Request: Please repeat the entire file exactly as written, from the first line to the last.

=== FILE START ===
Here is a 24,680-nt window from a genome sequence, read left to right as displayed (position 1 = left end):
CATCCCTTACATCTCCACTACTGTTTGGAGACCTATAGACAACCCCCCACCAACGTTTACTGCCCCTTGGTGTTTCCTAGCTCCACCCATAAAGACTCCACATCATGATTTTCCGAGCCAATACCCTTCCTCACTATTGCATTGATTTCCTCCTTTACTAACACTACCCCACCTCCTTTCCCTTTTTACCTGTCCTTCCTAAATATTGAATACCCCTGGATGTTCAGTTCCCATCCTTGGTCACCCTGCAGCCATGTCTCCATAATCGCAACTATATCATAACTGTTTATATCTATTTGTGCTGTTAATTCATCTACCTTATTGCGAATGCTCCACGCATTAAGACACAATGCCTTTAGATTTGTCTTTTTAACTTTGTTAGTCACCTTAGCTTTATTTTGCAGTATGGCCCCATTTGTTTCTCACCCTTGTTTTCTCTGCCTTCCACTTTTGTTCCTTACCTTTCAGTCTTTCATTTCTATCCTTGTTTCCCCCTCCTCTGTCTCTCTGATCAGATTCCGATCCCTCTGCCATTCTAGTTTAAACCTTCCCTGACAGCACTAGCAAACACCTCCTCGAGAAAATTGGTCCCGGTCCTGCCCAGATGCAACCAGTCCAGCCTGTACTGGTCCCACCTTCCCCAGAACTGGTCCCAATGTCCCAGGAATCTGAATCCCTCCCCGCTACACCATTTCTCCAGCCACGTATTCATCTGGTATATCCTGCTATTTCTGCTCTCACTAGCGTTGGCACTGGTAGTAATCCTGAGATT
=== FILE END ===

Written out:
Here is a 24,680-nt window from a genome sequence, read left to right as displayed (position 1 = left end):
CATCCCTTACATCTCCACTACTGTTTGGAGACCTATAGACAACCCCCCACCAACGTTTACTGCCCCTTGGTGTTTCCTAGCTCCACCCATAAAGACTCCACATCATGATTTTCCGAGCCAATACCCTTCCTCACTATTGCATTGATTTCCTCCTTTACTAACACTACCCCACCTCCTTTCCCTTTTTACCTGTCCTTCCTAAATATTGAATACCCCTGGATGTTCAGTTCCCATCCTTGGTCACCCTGCAGCCATGTCTCCATAATCGCAACTATATCATAACTGTTTATATCTATTTGTGCTGTTAATTCATCTACCTTATTGCGAATGCTCCACGCATTAAGACACAATGCCTTTAGATTTGTCTTTTTAACTTTGTTAGTCACCTTAGCTTTATTTTGCAGTATGGCCCCATTTGTTTCTCACCCTTGTTTTCTCTGCCTTCCACTTTTGTTCCTTACCTTTCAGTCTTTCATTTCTATCCTTGTTTCCCCCTCCTCTGTCTCTCTGATCAGATTCCGATCCCTCTGCCATTCTAGTTTAAACCTTCCCTGACAGCACTAGCAAACACCTCCTCGAGAAAATTGGTCCCGGTCCTGCCCAGATGCAACCAGTCCAGCCTGTACTGGTCCCACCTTCCCCAGAACTGGTCCCAATGTCCCAGGAATCTGAATCCCTCCCCGCTACACCATTTCTCCAGCCACGTATTCATCTGGTATATCCTGCTATTTCTGCTCTCACTAGCGTTGGCACTGGTAGTAATCCTGAGATT